A quinceañera for Sarasota Contemporary Dance

Jay Handelman
Sarasota Herald-Tribune
Dancer Juliana Cristina helps Sarasota Contemporary Dance mark its 15th season.

Sarasota Contemporary Dance

For more information and tickets to the company’s 2020-21 season, visit sarasotacontemporarydance.org.

Leymis Bolaños Wilmott never had the kind of traditional quinceañera she was hoping for when she turned 15. But she’s planning to make up for that disappointment with a celebratory 15th anniversary season for Sarasota Contemporary Dance, the company she co-founded as Fuzion Dance Artists in 2006, while continuing to shake things up as she has always done.

The company will present four weekend performances of new works and updated versions of past favorites with in-person audiences at the Historic Asolo Theater and the Cook Theatre in the FSU Center for the Performing Arts. There will also be a quinceañera street party outside the company’s studio home at Rosemary Square.

All of the programs also will be available on video to be viewed at home for those not ready to gather in public because of the coronavirus.

Bolaños Wilmott, who recently saw her parents at a social distance for the first time in six months, said she and her dancers need to present this season despite the coronavirus challenges.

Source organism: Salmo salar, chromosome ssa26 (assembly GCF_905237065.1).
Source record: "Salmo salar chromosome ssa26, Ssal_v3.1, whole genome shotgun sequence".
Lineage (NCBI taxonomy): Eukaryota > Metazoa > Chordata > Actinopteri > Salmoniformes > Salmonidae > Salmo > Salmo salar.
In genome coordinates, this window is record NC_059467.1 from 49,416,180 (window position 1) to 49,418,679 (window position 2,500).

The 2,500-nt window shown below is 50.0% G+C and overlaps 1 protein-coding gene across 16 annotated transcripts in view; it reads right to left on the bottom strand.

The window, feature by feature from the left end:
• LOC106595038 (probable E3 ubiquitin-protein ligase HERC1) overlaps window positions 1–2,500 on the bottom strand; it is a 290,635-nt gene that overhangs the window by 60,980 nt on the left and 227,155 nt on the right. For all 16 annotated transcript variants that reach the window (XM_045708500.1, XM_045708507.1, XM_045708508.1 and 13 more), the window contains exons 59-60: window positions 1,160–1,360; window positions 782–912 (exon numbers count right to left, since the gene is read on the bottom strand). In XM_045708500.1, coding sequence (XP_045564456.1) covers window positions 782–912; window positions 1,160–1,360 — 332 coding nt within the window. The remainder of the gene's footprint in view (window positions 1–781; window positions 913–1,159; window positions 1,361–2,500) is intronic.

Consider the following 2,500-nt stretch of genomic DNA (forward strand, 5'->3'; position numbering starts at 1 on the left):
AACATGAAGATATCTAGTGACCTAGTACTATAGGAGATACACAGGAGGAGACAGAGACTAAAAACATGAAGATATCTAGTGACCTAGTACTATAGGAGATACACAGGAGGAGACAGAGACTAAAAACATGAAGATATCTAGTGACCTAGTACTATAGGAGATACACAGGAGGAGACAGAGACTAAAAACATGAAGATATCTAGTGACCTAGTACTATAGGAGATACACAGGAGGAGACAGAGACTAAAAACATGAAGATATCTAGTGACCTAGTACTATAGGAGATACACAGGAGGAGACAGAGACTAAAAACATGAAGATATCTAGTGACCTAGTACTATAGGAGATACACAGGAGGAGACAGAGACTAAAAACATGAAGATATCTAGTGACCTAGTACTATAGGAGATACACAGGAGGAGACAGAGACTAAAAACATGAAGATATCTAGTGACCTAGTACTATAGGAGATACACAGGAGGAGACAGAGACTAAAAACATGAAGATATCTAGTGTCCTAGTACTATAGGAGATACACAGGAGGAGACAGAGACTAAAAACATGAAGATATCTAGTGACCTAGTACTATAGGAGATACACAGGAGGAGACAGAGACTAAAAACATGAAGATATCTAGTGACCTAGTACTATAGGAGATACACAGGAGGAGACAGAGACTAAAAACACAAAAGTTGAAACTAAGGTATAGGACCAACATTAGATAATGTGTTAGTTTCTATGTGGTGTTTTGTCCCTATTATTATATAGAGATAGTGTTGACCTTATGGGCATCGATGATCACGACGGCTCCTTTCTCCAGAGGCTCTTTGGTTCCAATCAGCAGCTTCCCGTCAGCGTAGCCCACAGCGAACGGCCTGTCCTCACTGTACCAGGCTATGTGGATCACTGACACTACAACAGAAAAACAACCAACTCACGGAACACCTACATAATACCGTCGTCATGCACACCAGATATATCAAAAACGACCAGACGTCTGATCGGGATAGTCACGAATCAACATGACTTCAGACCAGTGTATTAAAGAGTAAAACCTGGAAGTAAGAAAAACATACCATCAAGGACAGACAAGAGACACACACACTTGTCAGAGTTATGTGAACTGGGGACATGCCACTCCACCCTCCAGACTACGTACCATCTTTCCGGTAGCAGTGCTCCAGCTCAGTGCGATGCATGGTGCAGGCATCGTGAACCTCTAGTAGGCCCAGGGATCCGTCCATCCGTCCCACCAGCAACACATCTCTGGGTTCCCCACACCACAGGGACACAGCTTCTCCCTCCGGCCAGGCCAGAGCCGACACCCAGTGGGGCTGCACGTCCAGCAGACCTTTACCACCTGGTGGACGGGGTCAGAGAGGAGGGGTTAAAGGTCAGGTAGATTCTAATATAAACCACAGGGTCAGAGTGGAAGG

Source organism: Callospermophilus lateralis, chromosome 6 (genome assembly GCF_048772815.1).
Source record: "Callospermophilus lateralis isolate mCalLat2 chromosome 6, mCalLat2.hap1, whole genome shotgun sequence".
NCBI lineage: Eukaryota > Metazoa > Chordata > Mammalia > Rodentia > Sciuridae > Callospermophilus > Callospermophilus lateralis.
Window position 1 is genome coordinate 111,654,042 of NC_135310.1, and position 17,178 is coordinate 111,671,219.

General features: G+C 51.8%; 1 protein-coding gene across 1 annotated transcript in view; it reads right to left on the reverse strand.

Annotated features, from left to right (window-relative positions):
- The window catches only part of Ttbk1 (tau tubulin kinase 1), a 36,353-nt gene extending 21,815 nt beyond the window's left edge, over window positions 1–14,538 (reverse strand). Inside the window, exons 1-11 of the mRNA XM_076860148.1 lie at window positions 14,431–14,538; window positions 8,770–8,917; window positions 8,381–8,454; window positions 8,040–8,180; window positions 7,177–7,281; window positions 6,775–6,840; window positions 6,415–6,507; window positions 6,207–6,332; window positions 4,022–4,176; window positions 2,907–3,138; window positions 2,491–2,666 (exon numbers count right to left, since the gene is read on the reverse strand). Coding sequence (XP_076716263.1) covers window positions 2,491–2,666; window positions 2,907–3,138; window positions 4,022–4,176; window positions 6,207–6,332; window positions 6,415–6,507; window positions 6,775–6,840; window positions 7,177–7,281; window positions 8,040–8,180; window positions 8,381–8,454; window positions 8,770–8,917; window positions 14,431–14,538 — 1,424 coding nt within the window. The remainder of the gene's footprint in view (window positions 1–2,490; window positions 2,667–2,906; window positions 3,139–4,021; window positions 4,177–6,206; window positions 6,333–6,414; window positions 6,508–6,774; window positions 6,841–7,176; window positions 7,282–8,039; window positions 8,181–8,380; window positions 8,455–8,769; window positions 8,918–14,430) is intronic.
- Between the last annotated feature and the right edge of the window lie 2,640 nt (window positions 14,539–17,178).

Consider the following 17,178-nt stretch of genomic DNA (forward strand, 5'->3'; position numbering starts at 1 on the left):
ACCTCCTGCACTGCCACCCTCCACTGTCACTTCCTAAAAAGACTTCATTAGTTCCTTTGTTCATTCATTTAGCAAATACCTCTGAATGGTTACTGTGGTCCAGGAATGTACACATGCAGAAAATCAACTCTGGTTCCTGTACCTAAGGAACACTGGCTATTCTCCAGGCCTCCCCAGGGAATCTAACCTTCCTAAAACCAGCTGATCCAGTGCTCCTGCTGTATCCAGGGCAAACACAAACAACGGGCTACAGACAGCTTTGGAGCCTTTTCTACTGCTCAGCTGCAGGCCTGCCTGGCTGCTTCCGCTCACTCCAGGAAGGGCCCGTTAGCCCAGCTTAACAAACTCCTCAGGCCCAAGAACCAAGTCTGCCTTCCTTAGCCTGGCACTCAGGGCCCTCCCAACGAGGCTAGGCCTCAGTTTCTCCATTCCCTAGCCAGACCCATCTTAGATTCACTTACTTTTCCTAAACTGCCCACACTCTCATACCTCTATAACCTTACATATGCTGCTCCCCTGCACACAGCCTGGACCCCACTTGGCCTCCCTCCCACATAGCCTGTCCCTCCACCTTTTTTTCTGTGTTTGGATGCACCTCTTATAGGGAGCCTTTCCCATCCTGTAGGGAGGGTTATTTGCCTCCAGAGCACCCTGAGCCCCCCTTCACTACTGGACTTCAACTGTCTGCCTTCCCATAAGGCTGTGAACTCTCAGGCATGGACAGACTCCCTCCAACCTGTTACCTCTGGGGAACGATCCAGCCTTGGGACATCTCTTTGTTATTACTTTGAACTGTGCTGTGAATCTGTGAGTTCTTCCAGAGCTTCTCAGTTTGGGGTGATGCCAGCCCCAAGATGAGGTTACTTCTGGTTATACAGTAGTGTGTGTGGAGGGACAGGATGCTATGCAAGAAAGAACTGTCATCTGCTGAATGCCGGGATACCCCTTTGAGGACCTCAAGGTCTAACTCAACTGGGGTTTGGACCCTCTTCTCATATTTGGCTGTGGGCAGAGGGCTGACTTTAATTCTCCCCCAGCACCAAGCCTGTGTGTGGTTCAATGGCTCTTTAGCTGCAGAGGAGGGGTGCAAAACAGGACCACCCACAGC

Leymis Bolaños Wilmott is co-founder and artistic director of Sarasota Contemporary Dance.

The dancers have been “navigating the effects of what this is doing for our emotional and mental state. That affects the body. That’s why my company has been open,” she said. “We have protocols in place, but depression can be as bad as this COVID-19, and if you’re not emotionally stable and don’t have a physical outlet, you’re not being creative, not moving your body, expanding your lungs by breathing and exhaling and getting oxygen through your whole body, you’re taking away your essence.”

Bolaños Wilmott knows “some people are freaking out that we’re having a season. But we’re adapting to the times and at the same time, we are accommodating our patrons who still want to see new work.”

There’s also something about the times that almost forces her and the dancers to keep creating.

“We’re navigating it all and trying to serve our community and provide those voices and be true to what I’ve always done, which is bringing dance to the people and celebrating the joy of dance,” she said.

The company will follow all safety protocols – those attending will have to wear masks and will be spread out in the theaters. Only 50 people may attend a performance in the Historic Asolo. The capacity at the smaller Cook Theatre has not yet been determined.

She notes that some companies have dipped into their video archives to bring back past performances to stay connected with their patrons. 

“We don’t have that much on video yet,” Bolaños Wilmott said. “But there’s something about this time right now that says to stay creative. We’re being aware that our audience might be seeing us from a screen and we’re keeping that in mind as we create.”